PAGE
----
With the hot dry summer coming to an end and the beginning of school just around the corner, the focus in many families turns once again to the kids and their education. Getting all those costly school supplies is only part of the challenge parents face. The bigger frustration for most parents is the never ending challenge to get their kids to listen! Homework and chores are not on the top of the priority list for most kids. It can be like pulling teeth to get any sort of cooperation even on a good day. Here are some positive parenting tips that are sure to help.

1. Assume Control - Don’t yell, force or manipulate your child into doing what you want them to do. This will only hurt their self esteem and teach them poor ways to solve their problems. Instead, give simply direction using a frank business-like tone. “Where are you supposed to be? Go there.” “What are supposed to be doing? Go do it now. I’ll check in with you in 10 minutes.”  Then simply stare at the child with a neutral expression until they finally go. Never argue, negotiate, lecture or explain yourself. You are the parent and you call the shots. End of story.

2. Disconnect - Cut off communication as soon as the child becomes abusive, obnoxious, or disrespectful. Stop the show, stop the car, or leave the mall. Simply say, “Don’t talk to me that way, it’s disrespectful.” Then turn and walk away. When you disconnect rather than engage a child you take away their power. Children only have as much power as you give them.

3. Empowering Consequences - Use consequences that empower children in a positive way. Here are three options:

    a) Age appropriate goal setting. Set an achievable goal for the child that you want them to attain and use the child’s “currency” as an incentive. “When you can play nicely with your sister for 20 min, then you can play a game on your tablet.” “When you can get the next chapter of your math homework done, you can call a friend to come over.” Achieving goals makes kids feel competent which is a vital part of self esteem development.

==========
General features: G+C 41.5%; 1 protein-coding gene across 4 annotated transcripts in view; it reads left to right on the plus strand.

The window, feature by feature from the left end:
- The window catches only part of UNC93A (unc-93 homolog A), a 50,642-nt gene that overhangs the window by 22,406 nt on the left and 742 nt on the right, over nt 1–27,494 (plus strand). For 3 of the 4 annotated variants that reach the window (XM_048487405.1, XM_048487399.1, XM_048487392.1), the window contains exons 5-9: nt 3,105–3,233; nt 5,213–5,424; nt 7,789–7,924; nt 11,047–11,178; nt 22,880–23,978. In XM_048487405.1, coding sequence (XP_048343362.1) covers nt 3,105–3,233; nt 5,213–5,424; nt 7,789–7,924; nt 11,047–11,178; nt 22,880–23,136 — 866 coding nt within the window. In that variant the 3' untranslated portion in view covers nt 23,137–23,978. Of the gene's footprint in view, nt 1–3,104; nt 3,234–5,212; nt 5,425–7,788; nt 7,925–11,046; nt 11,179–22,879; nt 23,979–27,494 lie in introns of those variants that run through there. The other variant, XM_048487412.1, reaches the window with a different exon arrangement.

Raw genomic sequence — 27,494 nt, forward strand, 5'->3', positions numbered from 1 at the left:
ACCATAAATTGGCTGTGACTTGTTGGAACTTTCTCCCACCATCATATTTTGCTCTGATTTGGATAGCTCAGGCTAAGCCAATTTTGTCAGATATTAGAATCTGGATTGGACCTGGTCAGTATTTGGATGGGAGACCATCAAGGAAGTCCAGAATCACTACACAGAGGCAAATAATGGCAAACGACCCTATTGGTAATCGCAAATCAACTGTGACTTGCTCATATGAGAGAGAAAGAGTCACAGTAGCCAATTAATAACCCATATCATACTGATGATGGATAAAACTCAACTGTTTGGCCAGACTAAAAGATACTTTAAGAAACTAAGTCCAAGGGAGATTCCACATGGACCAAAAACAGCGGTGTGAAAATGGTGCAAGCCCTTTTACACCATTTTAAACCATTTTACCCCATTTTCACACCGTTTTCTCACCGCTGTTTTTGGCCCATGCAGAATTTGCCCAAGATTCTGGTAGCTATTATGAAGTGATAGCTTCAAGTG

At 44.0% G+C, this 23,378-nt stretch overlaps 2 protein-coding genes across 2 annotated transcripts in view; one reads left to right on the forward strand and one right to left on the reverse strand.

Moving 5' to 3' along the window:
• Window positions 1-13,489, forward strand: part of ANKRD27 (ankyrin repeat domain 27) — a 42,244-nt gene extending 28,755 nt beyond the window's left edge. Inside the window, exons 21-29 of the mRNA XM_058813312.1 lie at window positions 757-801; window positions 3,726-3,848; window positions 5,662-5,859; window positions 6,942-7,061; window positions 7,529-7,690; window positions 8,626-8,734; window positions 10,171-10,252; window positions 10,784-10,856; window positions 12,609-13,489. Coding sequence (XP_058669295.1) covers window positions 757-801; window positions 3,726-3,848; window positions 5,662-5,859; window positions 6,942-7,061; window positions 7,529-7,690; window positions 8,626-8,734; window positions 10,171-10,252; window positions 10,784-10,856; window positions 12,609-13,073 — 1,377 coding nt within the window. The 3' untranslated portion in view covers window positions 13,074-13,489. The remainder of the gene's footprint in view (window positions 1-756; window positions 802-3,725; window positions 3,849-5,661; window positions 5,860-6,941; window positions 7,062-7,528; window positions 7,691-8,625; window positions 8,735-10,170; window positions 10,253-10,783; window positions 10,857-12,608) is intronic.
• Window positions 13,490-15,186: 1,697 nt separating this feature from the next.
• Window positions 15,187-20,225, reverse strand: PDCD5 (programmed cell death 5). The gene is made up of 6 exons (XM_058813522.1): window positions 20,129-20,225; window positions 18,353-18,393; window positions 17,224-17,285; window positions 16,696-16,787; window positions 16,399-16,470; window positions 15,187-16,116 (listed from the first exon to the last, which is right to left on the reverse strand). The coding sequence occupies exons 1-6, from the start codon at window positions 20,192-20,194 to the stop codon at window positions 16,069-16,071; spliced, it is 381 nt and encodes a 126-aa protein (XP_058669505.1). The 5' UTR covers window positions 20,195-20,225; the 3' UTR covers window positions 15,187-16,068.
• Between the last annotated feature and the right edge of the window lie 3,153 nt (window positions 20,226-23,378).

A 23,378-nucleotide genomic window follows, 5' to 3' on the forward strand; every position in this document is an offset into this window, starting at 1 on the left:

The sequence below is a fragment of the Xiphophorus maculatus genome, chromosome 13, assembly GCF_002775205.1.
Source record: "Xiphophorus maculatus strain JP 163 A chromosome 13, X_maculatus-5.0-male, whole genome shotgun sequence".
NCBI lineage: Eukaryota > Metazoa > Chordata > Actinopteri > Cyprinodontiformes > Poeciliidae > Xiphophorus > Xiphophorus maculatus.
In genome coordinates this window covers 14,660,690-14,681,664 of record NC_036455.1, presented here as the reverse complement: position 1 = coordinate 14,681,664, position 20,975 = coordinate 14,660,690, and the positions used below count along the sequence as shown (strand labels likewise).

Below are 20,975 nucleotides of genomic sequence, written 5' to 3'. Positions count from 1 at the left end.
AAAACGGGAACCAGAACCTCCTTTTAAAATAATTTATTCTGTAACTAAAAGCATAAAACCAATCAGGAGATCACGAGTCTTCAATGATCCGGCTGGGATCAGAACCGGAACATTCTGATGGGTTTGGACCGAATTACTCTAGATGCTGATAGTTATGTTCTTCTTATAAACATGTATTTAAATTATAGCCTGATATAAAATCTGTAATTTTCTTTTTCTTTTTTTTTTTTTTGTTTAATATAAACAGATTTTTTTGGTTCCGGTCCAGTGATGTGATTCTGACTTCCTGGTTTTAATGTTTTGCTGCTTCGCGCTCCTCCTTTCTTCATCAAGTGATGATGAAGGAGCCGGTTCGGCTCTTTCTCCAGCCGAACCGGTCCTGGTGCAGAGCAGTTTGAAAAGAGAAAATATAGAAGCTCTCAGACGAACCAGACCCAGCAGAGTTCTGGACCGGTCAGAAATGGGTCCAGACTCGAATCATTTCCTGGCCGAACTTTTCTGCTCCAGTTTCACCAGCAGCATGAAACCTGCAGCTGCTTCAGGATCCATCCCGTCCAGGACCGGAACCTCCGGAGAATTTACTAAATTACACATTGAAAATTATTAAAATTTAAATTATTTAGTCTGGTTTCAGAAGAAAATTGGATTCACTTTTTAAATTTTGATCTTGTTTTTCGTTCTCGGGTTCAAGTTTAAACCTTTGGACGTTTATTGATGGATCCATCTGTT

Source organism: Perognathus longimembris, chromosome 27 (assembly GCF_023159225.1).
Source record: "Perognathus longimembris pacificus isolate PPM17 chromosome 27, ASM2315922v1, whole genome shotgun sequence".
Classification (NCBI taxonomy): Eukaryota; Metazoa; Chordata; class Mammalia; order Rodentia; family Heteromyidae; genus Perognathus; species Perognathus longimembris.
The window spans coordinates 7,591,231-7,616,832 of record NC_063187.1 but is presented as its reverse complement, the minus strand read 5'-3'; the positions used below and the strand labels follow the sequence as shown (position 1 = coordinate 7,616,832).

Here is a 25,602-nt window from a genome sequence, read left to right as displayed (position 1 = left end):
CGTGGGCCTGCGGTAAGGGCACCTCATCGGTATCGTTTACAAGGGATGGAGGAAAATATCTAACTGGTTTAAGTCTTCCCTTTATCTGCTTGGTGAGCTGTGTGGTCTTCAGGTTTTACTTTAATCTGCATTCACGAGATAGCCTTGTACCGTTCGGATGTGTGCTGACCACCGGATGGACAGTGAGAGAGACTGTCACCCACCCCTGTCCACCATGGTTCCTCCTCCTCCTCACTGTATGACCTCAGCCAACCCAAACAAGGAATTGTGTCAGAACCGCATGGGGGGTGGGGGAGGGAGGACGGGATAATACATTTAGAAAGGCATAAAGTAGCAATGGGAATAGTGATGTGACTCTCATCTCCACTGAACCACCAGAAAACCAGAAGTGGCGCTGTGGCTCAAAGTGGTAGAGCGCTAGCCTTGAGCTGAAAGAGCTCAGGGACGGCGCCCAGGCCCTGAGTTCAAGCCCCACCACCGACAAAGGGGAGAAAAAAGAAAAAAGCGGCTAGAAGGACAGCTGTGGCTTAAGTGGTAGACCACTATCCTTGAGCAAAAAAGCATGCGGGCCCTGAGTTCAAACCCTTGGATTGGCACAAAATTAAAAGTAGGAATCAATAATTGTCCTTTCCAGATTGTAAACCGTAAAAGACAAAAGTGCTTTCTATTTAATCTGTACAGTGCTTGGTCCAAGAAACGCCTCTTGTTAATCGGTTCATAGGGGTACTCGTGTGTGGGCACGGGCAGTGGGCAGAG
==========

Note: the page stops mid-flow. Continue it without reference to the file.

b) Natural Consequences. Let children experience the natural consequences of their actions. Rather than fight with your child to eat their dinner, you simply let the child go hungry. Later, when the child comes looking for a snack you say, “I’d love to give you a snack, but snacks are for kids who finish their dinner. Would you like to finish your dinner?” Now the child has a simple choice to make. Eat or go hungry. You don’t need to argue with them. Just wait them out. 

    c) Restorative Consequences. Here the goal is to have the child fix, restore or make up for something they did wrong. If they hurt someone's feelings, they need to apologize. If they break a toy they need to save some money to replace it. If they waste 30 min of homework time fooling around, they owe back 30 min of free time. 

Good parenting is hard work. It’s not for the lazy. It must be purposeful, strategic and implemented with compassion and patience. Parents need to model the attitudes and behaviour they want from their kids. It’s a 24/7 job to shape a child into a mature, responsible, productive adult. But when it’s done you can be proud of them and proud of yourself for a job well done.


Do you have more questions? Email your questions and comments to info@pacificfamilylife.com. We love offering advice, so check back often for new tips and articles!

Posted August 21, 2015

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